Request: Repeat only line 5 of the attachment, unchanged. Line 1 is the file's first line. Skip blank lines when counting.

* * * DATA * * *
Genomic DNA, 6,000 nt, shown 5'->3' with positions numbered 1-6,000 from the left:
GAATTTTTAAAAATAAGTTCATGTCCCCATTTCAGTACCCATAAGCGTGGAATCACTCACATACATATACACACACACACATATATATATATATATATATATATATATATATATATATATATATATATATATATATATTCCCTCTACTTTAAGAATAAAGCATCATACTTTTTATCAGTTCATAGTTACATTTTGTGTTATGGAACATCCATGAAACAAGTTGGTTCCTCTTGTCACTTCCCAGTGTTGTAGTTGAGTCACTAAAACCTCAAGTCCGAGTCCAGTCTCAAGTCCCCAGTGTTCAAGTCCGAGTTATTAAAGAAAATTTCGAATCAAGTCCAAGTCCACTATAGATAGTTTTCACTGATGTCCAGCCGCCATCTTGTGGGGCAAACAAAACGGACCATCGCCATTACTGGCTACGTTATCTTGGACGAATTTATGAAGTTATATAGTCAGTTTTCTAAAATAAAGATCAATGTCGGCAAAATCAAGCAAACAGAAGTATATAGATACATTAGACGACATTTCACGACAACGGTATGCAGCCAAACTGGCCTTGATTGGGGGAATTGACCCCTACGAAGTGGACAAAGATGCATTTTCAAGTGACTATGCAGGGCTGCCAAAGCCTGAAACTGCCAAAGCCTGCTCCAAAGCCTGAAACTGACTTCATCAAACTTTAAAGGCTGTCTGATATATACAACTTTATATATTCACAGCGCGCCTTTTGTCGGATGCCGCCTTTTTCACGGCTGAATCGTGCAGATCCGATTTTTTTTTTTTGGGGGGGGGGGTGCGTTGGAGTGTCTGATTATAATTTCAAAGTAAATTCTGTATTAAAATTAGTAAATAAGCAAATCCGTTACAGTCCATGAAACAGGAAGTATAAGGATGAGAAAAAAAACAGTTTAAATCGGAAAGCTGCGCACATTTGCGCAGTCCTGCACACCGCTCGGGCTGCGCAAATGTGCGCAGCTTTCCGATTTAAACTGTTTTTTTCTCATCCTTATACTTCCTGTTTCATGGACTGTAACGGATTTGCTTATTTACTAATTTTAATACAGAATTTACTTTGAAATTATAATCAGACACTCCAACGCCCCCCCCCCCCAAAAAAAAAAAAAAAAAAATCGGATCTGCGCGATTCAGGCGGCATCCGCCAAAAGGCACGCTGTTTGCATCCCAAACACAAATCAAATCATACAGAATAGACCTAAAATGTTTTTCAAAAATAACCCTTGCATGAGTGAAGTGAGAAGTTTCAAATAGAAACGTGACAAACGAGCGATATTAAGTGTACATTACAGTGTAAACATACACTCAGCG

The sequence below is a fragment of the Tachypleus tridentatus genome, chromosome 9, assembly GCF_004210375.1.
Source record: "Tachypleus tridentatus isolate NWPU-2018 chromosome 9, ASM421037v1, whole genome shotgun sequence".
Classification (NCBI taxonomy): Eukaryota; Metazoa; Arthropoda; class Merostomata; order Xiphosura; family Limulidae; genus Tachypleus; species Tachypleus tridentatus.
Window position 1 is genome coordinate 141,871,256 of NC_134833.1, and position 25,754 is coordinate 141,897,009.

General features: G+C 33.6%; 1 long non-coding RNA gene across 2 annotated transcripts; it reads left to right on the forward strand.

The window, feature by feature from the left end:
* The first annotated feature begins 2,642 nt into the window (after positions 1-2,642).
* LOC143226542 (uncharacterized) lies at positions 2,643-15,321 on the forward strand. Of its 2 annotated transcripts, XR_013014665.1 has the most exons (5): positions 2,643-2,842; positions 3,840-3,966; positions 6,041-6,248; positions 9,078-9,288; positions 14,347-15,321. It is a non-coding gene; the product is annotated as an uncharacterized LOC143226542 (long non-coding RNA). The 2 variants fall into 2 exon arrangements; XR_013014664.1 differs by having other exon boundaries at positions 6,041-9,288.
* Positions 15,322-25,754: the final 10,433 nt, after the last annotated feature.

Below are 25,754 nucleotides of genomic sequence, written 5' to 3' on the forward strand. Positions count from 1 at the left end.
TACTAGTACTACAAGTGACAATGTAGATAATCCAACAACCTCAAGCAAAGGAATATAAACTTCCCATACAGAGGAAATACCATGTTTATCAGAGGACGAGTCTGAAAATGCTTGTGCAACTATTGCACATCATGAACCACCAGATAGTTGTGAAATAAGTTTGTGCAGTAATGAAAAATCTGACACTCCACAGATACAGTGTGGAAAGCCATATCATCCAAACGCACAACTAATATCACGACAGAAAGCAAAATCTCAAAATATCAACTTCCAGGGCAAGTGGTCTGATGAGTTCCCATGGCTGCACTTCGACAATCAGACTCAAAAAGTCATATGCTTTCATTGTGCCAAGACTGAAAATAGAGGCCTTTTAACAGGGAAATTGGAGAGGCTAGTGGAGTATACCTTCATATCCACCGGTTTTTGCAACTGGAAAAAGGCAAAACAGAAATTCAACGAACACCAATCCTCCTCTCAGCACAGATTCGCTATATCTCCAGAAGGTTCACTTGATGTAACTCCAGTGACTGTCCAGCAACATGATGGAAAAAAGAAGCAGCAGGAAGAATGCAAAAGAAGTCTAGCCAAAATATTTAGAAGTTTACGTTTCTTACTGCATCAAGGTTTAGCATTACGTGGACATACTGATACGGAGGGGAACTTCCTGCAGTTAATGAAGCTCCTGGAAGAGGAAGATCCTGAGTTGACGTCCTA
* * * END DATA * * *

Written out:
Classification (NCBI taxonomy): Eukaryota; Metazoa; Arthropoda; class Merostomata; order Xiphosura; family Limulidae; genus Tachypleus; species Tachypleus tridentatus.